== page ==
The change in conditions from Period '2 to Period 3 was a decrease in the fresh feed rate which increased the feed contact time by a factor of 3-and decreased the olefin concentration at the reactor inlet by a factor of 3. The decrease in feed contact time increased the redistribution of isobutane with C alkylate to increase the C C fraction and increased the isomerization of a factor of 3 and decreased the feed contact time by a factor of 3 also. The increased olefin concentration caused a disadvantageous increase in C -lbottoms from 2.6 to 5.2 percent. However, the decreased contact time decreased the isomerization of the trimethylpentanes to low octane number, dimethylhexanes, and methyl heptanes and the F1 octane number wasincreased from 87.7 to 91.5. This is similar to the effects seen in Period 2.
ln Period 6 the isobutane concentration in the reaction mix was increased from 71 to 90 percent, and the olefin Ll-lSV was decreased to 0.15 by decreasing the fresh feed rate. The olefin concentration in the reactor inlet was decreased to one-sixth of the olefin concentration of Period 5. The feed contact time was increased by a factor of 6. This reversed the effect seen ,in Period 5. The C bottoms decreased from 5.2 to 0.5
percent, but the dimethylhexane and methylheptane contents of the C product increased with a resultant decrease in octane number. The octane number continued to improve throughout this period because of decreasing isomerization to dimethylhexanes and methylheptanes.
The olefin LHSV was increased to 1.93 by increasing the feed rate in Period 7. This increased the olefin concentration at the reactor inlet by a factor of 12 at onetwelfth the contact time of the previous period. The octane number was increased to 93.9. For a short dura- 'tion, the olefin was completely reacted even at this high olefin space rate. The C bottoms increased from 0.4 to 7.8 percent, and the dimethylhexane and methylheptane contents of the C 'fraction were reduced significantly.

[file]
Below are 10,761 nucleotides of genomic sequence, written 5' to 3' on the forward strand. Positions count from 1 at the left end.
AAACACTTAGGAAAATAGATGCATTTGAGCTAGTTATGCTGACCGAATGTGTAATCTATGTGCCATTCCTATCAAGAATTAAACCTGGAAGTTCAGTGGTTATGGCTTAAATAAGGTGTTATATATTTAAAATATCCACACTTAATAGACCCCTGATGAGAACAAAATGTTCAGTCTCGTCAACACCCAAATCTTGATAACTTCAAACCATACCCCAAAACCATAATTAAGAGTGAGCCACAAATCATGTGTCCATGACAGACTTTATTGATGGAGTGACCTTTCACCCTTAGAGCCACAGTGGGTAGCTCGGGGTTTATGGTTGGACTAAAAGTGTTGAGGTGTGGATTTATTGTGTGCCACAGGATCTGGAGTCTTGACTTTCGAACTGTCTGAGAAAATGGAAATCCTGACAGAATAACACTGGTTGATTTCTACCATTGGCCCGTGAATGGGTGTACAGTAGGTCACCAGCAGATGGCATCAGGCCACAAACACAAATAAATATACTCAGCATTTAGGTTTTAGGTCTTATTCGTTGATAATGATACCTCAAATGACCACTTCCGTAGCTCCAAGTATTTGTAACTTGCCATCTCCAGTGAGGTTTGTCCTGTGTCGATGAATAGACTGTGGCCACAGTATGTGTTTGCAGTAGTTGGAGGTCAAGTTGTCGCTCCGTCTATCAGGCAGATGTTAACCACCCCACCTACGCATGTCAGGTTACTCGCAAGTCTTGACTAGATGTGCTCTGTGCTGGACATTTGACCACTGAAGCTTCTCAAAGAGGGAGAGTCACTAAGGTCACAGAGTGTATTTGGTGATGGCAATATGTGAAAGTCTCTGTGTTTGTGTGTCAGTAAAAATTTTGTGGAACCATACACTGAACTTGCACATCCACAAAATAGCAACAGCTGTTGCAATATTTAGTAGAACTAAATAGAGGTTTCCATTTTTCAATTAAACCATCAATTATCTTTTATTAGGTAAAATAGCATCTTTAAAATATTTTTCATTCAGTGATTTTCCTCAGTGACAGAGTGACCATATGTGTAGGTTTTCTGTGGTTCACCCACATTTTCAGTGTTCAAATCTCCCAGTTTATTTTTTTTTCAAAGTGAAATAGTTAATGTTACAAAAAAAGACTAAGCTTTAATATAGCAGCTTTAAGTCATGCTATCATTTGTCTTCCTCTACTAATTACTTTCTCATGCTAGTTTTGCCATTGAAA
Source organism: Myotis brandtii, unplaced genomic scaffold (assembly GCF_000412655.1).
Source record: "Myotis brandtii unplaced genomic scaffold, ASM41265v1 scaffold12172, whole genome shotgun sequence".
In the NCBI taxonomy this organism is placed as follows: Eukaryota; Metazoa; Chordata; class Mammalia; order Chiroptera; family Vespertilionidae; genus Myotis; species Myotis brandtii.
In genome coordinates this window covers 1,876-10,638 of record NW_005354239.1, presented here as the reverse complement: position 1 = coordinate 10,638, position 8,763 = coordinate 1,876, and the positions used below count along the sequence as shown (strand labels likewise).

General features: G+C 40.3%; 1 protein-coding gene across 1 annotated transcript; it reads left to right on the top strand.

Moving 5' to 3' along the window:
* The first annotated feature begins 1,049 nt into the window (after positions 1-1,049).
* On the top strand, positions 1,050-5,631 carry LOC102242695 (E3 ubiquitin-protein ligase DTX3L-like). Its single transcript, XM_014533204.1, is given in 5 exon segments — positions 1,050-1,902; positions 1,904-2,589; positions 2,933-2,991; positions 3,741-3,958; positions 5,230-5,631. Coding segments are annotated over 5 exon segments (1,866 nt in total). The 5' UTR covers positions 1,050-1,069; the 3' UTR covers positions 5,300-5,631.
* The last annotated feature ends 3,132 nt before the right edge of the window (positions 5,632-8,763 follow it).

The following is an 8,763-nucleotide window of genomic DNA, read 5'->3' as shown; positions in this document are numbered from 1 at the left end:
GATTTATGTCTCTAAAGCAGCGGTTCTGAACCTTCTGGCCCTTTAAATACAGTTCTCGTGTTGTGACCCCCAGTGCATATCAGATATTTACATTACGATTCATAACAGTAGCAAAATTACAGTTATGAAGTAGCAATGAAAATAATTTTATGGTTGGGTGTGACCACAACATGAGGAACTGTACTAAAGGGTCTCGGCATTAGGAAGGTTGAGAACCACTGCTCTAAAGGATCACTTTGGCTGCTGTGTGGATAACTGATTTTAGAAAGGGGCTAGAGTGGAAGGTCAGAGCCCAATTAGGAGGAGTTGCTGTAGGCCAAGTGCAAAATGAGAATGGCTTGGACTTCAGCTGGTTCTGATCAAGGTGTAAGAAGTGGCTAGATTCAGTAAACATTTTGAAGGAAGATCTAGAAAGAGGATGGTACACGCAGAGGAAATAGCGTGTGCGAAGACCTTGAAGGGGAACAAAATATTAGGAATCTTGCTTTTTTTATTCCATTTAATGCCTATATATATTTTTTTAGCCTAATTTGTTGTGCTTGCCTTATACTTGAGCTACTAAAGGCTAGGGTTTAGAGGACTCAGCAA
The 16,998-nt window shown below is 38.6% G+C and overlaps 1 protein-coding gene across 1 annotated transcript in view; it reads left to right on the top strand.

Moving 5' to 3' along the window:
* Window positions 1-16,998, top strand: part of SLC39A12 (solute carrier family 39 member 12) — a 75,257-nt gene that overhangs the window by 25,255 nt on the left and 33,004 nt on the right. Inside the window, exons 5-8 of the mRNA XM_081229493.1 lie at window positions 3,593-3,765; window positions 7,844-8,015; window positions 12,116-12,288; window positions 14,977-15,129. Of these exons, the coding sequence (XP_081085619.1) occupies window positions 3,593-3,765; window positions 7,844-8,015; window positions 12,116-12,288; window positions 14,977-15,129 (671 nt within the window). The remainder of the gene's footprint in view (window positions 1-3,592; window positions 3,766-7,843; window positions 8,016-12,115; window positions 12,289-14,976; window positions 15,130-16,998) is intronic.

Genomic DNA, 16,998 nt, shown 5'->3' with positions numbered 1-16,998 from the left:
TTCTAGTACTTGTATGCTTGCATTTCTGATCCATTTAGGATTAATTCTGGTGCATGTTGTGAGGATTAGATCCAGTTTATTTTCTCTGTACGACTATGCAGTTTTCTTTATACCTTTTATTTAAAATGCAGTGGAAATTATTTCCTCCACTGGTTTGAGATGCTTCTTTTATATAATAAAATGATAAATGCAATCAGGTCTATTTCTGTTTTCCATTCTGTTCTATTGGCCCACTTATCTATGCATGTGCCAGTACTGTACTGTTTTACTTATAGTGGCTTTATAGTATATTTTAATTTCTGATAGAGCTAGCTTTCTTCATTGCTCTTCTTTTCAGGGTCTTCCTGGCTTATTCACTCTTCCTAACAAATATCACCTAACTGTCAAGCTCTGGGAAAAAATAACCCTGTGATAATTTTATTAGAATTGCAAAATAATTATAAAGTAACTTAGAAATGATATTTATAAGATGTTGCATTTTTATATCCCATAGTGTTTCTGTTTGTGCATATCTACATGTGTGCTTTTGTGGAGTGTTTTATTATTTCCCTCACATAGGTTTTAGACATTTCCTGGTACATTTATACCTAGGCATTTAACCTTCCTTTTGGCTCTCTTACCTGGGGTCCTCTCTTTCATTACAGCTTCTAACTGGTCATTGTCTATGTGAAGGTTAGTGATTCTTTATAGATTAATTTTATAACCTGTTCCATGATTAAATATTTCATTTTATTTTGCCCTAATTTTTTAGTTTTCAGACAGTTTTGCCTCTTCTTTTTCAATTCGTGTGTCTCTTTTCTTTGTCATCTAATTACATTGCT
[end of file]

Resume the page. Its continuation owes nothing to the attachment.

The olefin LHSV was reduced to 0.3 in Period 8, reducing the octane number from 93.9 to 92.7. At the end of the period, 24 hours later, the octane number was 93.5; and the olefin was still completely reacted.
The olefin LHSV was increased to 3.38 in Period 9 to further test the olefin space rate effects for short du ration. At this point, the olefin was only percent reacted, the C bottoms content increased to 24 percent, and the octane number dropped to 90.4. This led to a situation where the octane number dropped continuously, and alkylation was no longer complete even after reducing the olefin LHSV to 0.075 and increasing the temperature to F.
TABLE 4 Alkylation of Butcnc-2 by lsobutane with the Ultimer Catalyst (62% F on Catap'al alumina base) Run No. Catalyst Treated alumina base Liquid acid phasc Temp. "F Vol.% olefin in feed WIT/0 isobutenc in R.M. tcalc.) Vol. feed/vol. cat./hr. Vol. olefin/vol. cat/hr. Vol. R.M. recycle/vol. feed Period Hours operation Analysis, \VtF/r lllllllllllllllllllllll 13682 22, 62.0 wt.% of catalyst, 62.0 wt.% llourine. 10 m lg. surf. area 38.0 wt.% of catalyst, 73.7 wt.% ShF 26.3 W1.'% HF 49 50 13.15 4.50 68 21.3 6.67 21.3 0.88 0.96 57 111 1 2 7.9 19.9 23-50 27.0 29.7 C Prod. C +Pr0 Feed C Prod. Prod. 76.99
TABLE 7 Alkylation of Butene-Z by lsobutane with the Ultimer Catalyst (62% F on Catapal alumina base) Run No.
Catalyst Treated alumina base Liquid acid phase Temp. "F 47 Vol.% olefin in feed 4.53
Wt.% isobutene in R.M. (calc.) 90
Vol. feed/vol. cat/hr. 74.7
Vol. olefin/vol. cat./hr. 3.38
Vol. R.M. recycle/vol. feed 5.3
Period 9 Hours operation 171.1 180.1
Analysis, wt.% Prod. C Prod.
iC, nC Butene-Z 1C, 5.82 3.1 l nC 2,2DMB 2,3DMB 3.06 1.16 2MP 0.53 0.37 3MP 0.37 0.19 u 2,4DMP 2.15 l 50 2,2.3TMB 0.23 2,3DMP 1.72 0.93 3M Hx 0.06 0.07 2,2,4TMP 27.08 45.17 2,5 2.4 2,2DMHx 5.48 6.87 2,3,4TMP 13.54 18.80 2,3,3TMP 7.69 10.43 ZMHp 1.68 2.89 4MHp 3,4DMHx 0.15 0.63 3M Hp 0.70 0.14 2,2,5TMHx 5.46 1.25 Cg+ (ex 2,2,5TMHX) 24.24 6.47
Mols isobutane consumed/mo] butene 0.75 0.97
% Butenc alkylated (estimated) 75 97.7
F-l Octane No. 90.4 93.5
B632-22, 62.0 wt.% of catalyst, 62.0 wt.% fluorine, 10 m /g. surf. area 38.0 wt.% of catalyst, 73.7 wt.% Sbl 26.3 wt.% HF
192.2 198.2 213.4 242.8 C Prod. Prod. C Prod. Prod.
which comprises feeding a net feed of a C -C olefin or mixtures thereof and a C -C isoparaffin or mixtures thereof to an alkylation reaction zone,
therein contacting said feed with a catalyst comprising HF'antimony pentafluoride supported on a solid fluorided alumina base under reaction conditions including a temperature between F and 60F,
an olefin LHSV through the reaction zone of between 0.25 and 0.9,
an olefin content in said olefin-isoparaffin net feed of between 1 and 15 volume percent,
withdrawing reaction zone effiuentmix from said reaction zone, and,
recycling :1 portion of said reaction zone effluent mix 5. A process in accordance with claim 1 wherein said amounting to at least 2 parts of said mix per part.